Sunday, November 8, 2015

A Crumbling Old Mansion Hosts a Family Tragedy

The Altons are a happy family. Momma and Papa are devoted to each other and to their four children: the twins, Caroline and Toby, and the younger children, Kitty and Barney. They're looking forward to their holiday at the family's Cornwall estate, Black Rabbit Hall, but all too quickly tragedy strikes and the holiday turns into a nightmare.

Years later, Lorna and her fiance, Jon, visit Black Rabbit Hall in search of a place to have their wedding. Jon is not convinced that the crumbling old house is a good place to bring their friends and families, but Lorna falls in love with the place.

Instead of the once happy family, the house is occupied by an old woman, who reminded me of the housekeeper in Daphne Du Maurier's Rebecca. In spite of feeling the strangeness of the house, Lorna accepts an invitation to stay and get to know the place. She stumbles on clues to the family tragedy and gradually, the place becomes even more terrifying.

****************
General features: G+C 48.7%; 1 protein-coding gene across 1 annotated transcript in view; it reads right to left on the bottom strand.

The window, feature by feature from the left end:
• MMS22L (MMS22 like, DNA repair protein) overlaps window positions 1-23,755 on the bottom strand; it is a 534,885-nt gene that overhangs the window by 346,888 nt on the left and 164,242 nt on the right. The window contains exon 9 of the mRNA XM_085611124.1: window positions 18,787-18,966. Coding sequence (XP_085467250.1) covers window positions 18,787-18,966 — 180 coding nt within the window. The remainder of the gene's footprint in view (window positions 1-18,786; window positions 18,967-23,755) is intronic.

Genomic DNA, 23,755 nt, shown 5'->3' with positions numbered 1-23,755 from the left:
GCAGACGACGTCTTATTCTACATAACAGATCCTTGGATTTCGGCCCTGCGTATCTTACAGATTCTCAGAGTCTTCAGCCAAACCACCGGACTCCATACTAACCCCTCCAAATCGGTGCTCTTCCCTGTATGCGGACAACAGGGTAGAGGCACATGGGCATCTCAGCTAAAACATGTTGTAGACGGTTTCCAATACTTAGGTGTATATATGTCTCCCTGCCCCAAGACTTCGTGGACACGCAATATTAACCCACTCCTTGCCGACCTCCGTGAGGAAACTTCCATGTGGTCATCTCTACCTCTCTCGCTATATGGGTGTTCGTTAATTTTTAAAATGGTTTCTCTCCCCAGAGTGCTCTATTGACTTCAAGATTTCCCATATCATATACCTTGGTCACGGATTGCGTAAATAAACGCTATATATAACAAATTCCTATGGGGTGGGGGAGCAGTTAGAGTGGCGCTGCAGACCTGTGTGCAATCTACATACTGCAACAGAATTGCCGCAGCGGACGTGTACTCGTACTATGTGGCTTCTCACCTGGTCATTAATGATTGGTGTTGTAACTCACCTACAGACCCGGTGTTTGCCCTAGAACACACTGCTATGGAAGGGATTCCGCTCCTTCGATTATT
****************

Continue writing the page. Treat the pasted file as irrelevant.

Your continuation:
If you like Gothic romance, this is a good one. The story is told in two time periods. Caroline narrates the earlier story and Lorna is the main character in the later events. I enjoyed the mystery, but I felt the telling was too drawn out. We hear a great deal more about Caroline and her siblings than seems necessary for the action. 

Lorna behaves in ways that don't seem realistic. In the first place, she accepts an invitation from a frightening woman she scarcely knows. Then trapped in a creepy old house, she persists in searching for the secrets of the house and the family although the atmosphere becomes more and more sinister.

I recommend this book as a romantic mystery, but it has flaws, It's too long and the characters are often not believable.

I reviewed this book for Penguin.

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